Previous research on young Latino children has been limited to assessments based on height and weight, Goran said, rather than more robust tools such as magnetic resonance imaging to examine fat distribution and health. liver, as well as markers of future chronic disease in blood samples. . Studies at this new center will use state-of-the-art methods for robust clinical evaluations.

Additionally, he said, no previous study has holistically examined these risk factors in the context of broader environmental and social determinants of health that exacerbate the effects of poor nutrition and illness. exposure to environmental toxins.

“This exciting partnership with USC, CHLA and other institutions in the region reflects our international expertise in childhood obesity and our strong commitment to improving the health of economically disadvantaged and racially diverse populations in Los Angeles,” said Ishwar Puri, vice president of research. at USC. “This perfect marriage of leading biomedical researchers, health organizations and community actors will lead to significant progress in improving community health. “

All-Star Team to Work to Reduce Risk of Obesity and Diabetes in Latin American Children and Families

Goran and Baezconde-Garbanati have formed a star team which includes:

  • Donna Spruijt-Metz, research professor in psychology at USC Dornsife College of Letters, Arts and Sciences and expert in mobile health and childhood obesity.
  • Kayla de la Haye, Associate Professor of Population and Public Health Sciences at the Keck School of Medicine, who works in health promotion and disease prevention by applying social network analysis and human science. systems to major public health issues.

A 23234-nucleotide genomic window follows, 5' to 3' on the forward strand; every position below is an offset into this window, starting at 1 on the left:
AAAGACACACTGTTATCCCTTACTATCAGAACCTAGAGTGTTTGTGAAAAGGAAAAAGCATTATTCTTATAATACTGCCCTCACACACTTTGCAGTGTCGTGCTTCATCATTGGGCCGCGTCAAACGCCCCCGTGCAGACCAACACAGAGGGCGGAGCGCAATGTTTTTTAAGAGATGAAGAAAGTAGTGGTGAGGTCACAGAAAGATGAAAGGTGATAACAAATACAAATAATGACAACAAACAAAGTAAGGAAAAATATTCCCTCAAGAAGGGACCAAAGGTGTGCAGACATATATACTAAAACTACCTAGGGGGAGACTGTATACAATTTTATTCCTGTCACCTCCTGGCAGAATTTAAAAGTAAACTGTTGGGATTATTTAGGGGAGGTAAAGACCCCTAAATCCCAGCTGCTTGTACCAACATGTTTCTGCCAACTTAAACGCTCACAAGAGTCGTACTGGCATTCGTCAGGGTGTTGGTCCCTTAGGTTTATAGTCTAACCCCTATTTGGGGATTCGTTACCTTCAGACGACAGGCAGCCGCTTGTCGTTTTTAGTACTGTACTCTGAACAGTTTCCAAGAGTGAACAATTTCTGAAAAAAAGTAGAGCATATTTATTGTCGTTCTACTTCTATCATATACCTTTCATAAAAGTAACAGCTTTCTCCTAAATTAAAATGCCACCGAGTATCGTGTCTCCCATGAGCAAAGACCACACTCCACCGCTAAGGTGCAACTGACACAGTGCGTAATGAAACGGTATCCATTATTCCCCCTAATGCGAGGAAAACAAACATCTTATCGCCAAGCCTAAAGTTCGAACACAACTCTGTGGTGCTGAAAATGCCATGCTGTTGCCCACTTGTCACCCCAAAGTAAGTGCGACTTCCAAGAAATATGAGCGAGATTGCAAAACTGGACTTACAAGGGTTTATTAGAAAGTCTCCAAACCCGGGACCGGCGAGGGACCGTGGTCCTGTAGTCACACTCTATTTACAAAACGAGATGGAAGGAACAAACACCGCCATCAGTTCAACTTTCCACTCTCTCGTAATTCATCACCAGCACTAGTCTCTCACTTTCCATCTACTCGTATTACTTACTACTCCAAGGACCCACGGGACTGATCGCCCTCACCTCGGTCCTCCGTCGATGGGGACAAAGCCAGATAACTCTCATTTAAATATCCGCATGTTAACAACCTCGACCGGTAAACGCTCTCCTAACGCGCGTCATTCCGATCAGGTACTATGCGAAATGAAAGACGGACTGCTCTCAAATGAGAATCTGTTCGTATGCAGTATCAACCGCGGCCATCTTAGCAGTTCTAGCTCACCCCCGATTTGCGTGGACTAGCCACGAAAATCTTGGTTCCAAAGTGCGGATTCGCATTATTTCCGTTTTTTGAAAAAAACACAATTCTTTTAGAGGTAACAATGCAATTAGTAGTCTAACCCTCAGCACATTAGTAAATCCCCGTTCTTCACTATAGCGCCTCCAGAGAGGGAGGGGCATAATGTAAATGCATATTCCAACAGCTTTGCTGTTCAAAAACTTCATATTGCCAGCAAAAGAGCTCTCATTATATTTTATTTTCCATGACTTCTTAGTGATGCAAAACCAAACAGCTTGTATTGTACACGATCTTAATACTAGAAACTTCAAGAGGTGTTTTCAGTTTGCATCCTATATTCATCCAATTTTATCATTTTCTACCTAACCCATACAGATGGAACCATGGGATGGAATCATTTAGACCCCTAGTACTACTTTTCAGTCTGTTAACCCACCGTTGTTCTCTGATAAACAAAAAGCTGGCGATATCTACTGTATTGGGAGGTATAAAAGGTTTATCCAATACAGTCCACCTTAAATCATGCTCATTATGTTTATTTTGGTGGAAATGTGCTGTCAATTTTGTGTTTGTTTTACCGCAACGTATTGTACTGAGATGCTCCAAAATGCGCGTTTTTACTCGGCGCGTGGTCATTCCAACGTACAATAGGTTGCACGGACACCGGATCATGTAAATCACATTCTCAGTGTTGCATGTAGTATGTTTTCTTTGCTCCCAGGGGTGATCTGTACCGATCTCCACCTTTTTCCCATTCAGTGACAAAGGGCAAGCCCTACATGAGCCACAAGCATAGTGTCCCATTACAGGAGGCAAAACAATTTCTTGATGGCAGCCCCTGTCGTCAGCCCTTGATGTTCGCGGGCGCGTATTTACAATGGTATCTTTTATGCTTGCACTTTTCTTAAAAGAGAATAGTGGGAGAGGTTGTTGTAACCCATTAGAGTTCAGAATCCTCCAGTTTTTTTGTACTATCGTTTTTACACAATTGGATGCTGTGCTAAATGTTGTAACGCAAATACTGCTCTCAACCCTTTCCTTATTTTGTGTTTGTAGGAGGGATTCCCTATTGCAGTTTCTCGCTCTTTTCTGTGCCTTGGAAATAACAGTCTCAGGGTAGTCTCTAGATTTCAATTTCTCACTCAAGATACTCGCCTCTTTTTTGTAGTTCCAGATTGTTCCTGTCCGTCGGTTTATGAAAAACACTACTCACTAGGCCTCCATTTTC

• Michele Kipke, Professor of Pediatrics and Preventive Medicine at the Keck School of Medicine and Vice President of Research in the Department of Pediatrics at CHLA.
  • Juan Espinoza, medical director of the Innovation Studio at CHLA and assistant professor of clinical pediatrics at the Keck School of Medicine.
  • John Elder, Professor Emeritus in the Division of Health Promotion and Behavioral Sciences at the School of Public Health at San Diego State University.
  • Tanya Alderete, an assistant professor at the University of Colorado at Boulder, whose research aims to determine whether obesity and / or insulin resistance are associated with increased exposure to air pollutants.
  • Kerri Boutelle, professor of pediatrics and psychiatry at the University of California at San Diego, and an international leader in the treatment of obese children.
  • Deborah Cohen, researcher at Kaiser Permanente Southern California Health System and international expert in developing and testing community health interventions.
  • Samuel Klein, director of the Sansum Diabetes Research Institute in Santa Barbara, Calif., One of the world’s foremost experts in obesity and metabolic health studies.

Goran said that when he first learned that the National Institute on Minority Health and Health Disparities, one of the National Institutes of Health, was soliciting project proposals for these new centers, he had a full vision. came to mind.

“I remember thinking, ‘Wow, that’s exactly what we needed to do to solve this complex problem.’ I just had a very clear vision of how I wanted to work.

More stories on: Diabetes, obesity, race and ethnicity

About Terry Gongora